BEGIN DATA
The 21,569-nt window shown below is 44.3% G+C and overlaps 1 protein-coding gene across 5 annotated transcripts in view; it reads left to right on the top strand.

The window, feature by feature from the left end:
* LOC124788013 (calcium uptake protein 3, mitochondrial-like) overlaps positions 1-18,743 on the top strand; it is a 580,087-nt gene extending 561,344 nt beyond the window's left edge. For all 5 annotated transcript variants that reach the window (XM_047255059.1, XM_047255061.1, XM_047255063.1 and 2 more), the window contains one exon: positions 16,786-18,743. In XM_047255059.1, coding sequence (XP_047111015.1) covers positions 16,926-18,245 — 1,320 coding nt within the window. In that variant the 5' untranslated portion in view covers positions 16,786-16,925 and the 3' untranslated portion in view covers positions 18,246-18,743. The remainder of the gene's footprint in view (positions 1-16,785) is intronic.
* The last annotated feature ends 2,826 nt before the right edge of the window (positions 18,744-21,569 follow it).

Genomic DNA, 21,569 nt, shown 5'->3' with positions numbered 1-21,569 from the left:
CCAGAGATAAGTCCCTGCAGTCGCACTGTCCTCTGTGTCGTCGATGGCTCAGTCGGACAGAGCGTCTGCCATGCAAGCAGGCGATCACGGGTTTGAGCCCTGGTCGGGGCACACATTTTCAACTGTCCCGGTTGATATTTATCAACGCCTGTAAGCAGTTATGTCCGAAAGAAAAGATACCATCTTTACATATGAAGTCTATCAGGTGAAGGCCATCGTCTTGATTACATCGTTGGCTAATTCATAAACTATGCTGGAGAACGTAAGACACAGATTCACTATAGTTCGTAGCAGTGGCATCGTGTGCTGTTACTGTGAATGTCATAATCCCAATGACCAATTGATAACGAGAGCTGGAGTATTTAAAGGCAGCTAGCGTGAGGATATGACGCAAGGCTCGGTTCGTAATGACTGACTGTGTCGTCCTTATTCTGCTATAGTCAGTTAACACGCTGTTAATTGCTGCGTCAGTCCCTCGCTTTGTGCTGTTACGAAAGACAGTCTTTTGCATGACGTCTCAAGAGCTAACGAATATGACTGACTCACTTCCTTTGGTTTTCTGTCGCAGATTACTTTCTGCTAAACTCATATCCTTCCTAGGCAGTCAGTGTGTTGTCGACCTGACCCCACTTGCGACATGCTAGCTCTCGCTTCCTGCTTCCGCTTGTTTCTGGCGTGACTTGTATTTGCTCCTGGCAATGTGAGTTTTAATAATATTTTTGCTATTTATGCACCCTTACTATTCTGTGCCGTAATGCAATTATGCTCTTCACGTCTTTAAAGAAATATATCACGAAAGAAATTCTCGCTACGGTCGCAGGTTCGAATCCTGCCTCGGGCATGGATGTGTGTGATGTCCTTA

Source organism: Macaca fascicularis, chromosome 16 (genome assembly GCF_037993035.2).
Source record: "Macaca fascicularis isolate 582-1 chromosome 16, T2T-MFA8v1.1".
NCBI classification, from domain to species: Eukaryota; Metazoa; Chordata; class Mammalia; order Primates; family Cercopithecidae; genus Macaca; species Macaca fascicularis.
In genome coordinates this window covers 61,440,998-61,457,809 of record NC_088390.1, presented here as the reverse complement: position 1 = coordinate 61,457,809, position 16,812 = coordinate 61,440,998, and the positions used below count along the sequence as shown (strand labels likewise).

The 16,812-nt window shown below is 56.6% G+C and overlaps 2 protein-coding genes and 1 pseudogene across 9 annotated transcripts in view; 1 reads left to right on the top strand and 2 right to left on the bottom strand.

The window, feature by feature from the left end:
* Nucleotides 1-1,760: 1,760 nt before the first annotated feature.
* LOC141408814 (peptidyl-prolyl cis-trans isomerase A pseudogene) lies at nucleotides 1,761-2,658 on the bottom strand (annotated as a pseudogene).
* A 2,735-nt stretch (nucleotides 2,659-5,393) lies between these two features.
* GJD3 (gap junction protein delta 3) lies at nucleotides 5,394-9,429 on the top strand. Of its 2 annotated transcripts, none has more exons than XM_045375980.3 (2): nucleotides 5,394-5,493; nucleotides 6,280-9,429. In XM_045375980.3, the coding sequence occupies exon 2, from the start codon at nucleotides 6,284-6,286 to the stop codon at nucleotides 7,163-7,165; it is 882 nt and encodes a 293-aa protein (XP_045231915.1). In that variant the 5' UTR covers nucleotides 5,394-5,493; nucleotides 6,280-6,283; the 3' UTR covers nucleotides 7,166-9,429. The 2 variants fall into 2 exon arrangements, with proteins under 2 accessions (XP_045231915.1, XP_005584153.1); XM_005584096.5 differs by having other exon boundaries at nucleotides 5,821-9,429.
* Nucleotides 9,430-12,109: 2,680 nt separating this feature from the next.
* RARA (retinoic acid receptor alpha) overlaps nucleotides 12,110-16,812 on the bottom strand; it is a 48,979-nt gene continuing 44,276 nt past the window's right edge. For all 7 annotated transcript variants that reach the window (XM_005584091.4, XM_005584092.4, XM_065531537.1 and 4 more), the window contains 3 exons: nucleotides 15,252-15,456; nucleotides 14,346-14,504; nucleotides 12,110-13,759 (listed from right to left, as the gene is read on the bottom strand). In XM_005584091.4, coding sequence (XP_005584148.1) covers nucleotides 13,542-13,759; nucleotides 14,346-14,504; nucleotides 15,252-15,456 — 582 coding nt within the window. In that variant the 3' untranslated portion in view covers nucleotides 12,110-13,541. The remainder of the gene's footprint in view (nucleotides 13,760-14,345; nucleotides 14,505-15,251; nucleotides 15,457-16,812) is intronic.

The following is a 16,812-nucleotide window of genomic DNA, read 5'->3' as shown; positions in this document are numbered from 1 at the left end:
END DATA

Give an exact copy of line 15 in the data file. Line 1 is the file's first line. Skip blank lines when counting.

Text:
* A 2,735-nt stretch (nucleotides 2,659-5,393) lies between these two features.